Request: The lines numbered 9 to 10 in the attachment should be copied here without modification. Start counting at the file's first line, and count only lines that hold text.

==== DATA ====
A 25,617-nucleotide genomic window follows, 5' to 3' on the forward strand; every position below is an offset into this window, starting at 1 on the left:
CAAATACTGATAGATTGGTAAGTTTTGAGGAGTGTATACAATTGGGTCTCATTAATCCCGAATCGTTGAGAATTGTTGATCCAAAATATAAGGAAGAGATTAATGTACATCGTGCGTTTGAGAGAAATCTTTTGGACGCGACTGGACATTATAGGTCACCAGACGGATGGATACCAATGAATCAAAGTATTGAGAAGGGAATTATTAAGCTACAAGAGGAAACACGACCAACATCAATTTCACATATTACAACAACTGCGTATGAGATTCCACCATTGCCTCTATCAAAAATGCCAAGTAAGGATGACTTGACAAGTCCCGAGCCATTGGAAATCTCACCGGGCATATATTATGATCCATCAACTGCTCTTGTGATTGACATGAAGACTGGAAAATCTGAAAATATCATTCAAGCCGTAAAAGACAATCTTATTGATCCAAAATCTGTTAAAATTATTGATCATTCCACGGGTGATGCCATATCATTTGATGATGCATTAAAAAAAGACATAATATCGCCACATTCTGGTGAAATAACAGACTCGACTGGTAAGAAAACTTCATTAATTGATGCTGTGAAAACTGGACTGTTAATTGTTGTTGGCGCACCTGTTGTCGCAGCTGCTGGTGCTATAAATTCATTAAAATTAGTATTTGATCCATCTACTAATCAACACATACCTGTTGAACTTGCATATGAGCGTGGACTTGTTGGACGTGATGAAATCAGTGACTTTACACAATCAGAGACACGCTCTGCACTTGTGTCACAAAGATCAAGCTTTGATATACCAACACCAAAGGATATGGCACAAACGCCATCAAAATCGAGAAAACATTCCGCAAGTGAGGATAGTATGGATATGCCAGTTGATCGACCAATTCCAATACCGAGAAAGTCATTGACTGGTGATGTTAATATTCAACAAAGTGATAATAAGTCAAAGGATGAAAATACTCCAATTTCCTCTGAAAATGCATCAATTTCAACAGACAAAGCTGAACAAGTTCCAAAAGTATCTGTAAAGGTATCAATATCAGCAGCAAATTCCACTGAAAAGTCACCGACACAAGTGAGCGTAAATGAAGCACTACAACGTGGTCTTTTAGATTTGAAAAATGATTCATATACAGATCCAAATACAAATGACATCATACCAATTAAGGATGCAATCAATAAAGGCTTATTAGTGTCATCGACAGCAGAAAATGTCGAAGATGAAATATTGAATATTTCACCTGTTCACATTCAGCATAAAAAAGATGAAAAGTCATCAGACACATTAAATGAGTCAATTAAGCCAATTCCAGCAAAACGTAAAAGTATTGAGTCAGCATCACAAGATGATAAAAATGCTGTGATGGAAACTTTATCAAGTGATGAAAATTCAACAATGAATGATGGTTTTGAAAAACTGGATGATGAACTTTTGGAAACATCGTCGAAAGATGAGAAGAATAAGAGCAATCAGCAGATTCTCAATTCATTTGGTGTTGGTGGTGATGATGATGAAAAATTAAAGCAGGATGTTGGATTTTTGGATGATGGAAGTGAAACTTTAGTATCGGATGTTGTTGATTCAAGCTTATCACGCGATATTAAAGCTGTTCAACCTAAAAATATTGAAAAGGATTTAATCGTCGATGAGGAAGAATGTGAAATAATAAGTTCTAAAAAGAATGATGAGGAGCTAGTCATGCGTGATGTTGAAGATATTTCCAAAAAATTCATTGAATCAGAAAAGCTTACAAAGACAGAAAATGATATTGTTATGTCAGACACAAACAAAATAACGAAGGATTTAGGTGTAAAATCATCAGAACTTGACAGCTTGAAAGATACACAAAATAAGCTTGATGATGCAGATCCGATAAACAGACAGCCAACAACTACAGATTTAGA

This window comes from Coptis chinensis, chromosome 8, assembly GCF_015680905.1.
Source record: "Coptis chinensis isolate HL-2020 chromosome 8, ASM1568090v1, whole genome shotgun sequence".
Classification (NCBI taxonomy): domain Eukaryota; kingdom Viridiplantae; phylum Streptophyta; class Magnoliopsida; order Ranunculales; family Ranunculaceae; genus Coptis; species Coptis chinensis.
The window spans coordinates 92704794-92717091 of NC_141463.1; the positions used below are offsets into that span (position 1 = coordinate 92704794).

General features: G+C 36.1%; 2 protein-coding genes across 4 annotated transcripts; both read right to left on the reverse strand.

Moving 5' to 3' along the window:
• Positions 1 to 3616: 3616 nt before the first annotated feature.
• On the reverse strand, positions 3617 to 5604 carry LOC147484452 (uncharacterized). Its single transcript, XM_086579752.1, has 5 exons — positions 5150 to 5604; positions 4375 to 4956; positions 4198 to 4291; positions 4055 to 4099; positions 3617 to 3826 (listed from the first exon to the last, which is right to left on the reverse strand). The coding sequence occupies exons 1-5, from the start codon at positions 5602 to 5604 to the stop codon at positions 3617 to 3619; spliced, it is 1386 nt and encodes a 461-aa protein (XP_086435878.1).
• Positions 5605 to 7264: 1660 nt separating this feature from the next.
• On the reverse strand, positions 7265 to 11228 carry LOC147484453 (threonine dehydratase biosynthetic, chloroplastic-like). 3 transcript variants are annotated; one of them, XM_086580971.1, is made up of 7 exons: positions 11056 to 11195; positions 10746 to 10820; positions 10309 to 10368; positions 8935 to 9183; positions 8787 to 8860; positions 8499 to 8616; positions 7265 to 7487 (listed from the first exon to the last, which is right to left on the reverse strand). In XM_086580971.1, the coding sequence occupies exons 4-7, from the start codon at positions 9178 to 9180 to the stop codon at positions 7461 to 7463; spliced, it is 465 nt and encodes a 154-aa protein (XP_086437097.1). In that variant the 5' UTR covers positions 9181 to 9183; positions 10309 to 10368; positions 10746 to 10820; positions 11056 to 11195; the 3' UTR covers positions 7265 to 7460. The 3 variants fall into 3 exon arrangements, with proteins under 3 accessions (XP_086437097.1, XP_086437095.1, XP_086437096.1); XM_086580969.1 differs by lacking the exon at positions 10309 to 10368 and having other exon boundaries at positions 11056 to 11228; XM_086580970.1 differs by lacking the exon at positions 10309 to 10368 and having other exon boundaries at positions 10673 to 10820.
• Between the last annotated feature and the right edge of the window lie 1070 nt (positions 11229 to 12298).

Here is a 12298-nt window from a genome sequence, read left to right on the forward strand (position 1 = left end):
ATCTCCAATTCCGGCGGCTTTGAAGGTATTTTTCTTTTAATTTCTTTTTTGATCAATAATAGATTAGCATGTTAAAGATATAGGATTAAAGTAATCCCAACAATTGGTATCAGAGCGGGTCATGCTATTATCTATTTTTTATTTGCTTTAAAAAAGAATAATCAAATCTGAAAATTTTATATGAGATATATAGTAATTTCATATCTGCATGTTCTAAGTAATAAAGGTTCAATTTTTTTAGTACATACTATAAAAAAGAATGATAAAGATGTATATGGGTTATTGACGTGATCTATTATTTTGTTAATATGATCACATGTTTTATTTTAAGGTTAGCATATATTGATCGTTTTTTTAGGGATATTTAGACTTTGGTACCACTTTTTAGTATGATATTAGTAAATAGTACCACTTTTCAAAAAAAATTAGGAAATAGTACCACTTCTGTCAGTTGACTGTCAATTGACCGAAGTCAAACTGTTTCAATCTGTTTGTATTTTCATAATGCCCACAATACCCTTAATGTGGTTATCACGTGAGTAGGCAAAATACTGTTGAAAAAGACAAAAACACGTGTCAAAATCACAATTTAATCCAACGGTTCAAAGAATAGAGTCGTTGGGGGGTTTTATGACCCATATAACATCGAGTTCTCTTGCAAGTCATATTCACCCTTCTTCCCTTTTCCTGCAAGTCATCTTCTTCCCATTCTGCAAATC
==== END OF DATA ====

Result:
• Positions 1 to 3616: 3616 nt before the first annotated feature.
• On the reverse strand, positions 3617 to 5604 carry LOC147484452 (uncharacterized). Its single transcript, XM_086579752.1, has 5 exons — positions 5150 to 5604; positions 4375 to 4956; positions 4198 to 4291; positions 4055 to 4099; positions 3617 to 3826 (listed from the first exon to the last, which is right to left on the reverse strand). The coding sequence occupies exons 1-5, from the start codon at positions 5602 to 5604 to the stop codon at positions 3617 to 3619; spliced, it is 1386 nt and encodes a 461-aa protein (XP_086435878.1).